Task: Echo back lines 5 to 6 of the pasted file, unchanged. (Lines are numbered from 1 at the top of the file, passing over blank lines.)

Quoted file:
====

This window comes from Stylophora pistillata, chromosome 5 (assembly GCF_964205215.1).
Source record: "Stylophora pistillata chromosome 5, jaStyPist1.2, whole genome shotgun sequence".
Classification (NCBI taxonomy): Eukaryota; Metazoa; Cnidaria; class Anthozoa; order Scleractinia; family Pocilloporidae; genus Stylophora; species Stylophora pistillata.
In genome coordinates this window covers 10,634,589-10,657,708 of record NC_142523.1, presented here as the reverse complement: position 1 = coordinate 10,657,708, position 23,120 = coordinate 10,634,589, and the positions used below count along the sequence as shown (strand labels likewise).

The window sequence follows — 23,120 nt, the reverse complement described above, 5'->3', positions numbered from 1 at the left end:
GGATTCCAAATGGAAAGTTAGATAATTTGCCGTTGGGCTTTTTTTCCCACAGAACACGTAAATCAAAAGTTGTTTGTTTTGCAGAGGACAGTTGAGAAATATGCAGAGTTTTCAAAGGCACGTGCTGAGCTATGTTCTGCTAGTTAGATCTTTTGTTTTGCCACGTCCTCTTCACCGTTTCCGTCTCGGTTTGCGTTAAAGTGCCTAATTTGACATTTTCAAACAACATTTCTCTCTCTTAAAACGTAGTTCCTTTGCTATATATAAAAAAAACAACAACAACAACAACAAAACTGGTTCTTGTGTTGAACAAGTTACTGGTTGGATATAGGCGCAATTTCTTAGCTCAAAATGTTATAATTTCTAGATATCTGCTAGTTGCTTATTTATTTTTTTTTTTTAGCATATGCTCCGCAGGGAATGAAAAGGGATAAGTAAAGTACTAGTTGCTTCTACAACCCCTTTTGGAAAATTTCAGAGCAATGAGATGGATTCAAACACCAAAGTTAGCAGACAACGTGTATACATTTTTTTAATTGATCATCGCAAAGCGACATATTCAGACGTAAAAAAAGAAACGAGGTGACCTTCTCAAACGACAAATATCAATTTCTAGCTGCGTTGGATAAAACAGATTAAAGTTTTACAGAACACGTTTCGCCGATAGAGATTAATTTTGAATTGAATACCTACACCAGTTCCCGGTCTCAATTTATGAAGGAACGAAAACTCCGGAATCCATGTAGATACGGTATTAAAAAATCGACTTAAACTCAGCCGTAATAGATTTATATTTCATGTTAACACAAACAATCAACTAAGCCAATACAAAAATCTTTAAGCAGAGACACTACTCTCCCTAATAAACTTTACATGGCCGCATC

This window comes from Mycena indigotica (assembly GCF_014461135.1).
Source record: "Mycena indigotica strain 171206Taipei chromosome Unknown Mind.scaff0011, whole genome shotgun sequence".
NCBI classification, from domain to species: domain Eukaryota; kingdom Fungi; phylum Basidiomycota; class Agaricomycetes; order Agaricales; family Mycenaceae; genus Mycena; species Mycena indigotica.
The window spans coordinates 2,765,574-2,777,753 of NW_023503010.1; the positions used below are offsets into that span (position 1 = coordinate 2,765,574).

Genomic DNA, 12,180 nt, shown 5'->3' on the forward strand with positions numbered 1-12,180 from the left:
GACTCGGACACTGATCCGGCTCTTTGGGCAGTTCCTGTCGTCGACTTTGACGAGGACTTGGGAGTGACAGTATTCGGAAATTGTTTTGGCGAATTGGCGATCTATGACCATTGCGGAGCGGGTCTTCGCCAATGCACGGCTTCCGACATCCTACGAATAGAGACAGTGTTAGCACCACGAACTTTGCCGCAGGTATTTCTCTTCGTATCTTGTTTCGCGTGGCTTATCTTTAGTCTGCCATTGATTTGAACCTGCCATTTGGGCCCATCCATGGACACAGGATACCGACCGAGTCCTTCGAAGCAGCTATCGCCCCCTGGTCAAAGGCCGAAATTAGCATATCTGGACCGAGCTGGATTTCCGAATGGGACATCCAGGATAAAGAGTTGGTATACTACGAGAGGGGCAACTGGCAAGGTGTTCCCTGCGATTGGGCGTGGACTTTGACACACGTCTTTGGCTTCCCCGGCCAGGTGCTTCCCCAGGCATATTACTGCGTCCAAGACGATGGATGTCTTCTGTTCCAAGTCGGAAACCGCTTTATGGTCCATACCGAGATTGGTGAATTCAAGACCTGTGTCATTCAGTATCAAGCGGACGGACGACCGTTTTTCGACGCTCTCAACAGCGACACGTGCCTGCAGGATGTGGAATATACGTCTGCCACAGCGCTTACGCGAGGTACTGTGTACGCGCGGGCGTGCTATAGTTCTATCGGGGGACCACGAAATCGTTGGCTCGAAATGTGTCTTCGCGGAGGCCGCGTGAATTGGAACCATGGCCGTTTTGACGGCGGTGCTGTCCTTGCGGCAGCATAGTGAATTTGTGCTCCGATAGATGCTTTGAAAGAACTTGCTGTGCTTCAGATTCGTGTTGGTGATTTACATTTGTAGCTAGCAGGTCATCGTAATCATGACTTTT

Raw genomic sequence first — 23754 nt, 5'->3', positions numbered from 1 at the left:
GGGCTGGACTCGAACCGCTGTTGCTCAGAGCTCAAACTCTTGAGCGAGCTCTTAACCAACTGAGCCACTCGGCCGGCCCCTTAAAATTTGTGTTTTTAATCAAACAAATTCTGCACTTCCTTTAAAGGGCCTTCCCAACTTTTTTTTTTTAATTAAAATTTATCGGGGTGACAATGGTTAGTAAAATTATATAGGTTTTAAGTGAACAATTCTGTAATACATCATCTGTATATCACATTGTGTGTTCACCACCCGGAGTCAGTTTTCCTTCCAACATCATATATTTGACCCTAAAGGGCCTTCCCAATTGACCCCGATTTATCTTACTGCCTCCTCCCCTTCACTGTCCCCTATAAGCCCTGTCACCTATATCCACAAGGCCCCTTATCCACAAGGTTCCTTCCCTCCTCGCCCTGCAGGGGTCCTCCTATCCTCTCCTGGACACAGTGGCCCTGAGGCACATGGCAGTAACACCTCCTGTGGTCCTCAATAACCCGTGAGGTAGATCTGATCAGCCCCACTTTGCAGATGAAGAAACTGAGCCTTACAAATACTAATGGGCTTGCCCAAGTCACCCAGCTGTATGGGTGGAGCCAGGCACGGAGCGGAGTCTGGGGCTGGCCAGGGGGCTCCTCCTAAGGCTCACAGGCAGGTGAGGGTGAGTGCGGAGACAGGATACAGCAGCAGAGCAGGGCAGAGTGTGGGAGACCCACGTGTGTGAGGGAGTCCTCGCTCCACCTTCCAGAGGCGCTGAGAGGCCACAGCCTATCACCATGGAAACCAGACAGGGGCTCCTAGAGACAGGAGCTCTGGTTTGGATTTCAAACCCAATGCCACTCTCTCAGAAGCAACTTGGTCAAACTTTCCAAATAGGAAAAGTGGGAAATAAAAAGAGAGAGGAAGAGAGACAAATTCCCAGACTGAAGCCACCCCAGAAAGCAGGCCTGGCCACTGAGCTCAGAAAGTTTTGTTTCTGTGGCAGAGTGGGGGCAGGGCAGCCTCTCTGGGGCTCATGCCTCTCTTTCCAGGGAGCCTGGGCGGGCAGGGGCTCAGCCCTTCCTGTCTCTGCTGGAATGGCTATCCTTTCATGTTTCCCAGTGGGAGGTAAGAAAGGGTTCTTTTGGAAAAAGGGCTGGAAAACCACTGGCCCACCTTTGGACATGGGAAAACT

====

The window sequence follows — 23,120 nt, the reverse complement described above, 5'->3', positions numbered from 1 at the left end:
GGATTCCAAATGGAAAGTTAGATAATTTGCCGTTGGGCTTTTTTTCCCACAGAACACGTAAATCAAAAGTTGTTTGTTTTGCAGAGGACAGTTGAGAAATATGCAGAGTTTTCAAAGGCACGTGCTGAGCTATGTTCTGCTAGTTAGATCTTTTGTTTTGCCACGTCCTCTTCACCGTTTCCGTCTCGGTTTGCGTTAAAGTGCCTAATTTGACATTTTCAAACAACATTTCTCTCTCTTAAAACGTAGTTCCTTTGCTATATATAAAAAAAACAACAACAACAACAACAAAACTGGTTCTTGTGTTGAACAAGTTACTGGTTGGATATAGGCGCAATTTCTTAGCTCAAAATGTTATAATTTCTAGATATCTGCTAGTTGCTTATTTATTTTTTTTTTTTAGCATATGCTCCGCAGGGAATGAAAAGGGATAAGTAAAGTACTAGTTGCTTCTACAACCCCTTTTGGAAAATTTCAGAGCAATGAGATGGATTCAAACACCAAAGTTAGCAGACAACGTGTATACATTTTTTTAATTGATCATCGCAAAGCGACATATTCAGACGTAAAAAAAGAAACGAGGTGACCTTCTCAAACGACAAATATCAATTTCTAGCTGCGTTGGATAAAACAGATTAAAGTTTTACAGAACACGTTTCGCCGATAGAGATTAATTTTGAATTGAATACCTACACCAGTTCCCGGTCTCAATTTATGAAGGAACGAAAACTCCGGAATCCATGTAGATACGGTATTAAAAAATCGACTTAAACTCAGCCGTAATAGATTTATATTTCATGTTAACACAAACAATCAACTAAGCCAATACAAAAATCTTTAAGCAGAGACACTACTCTCCCTAATAAACTTTACATGGCCGCATC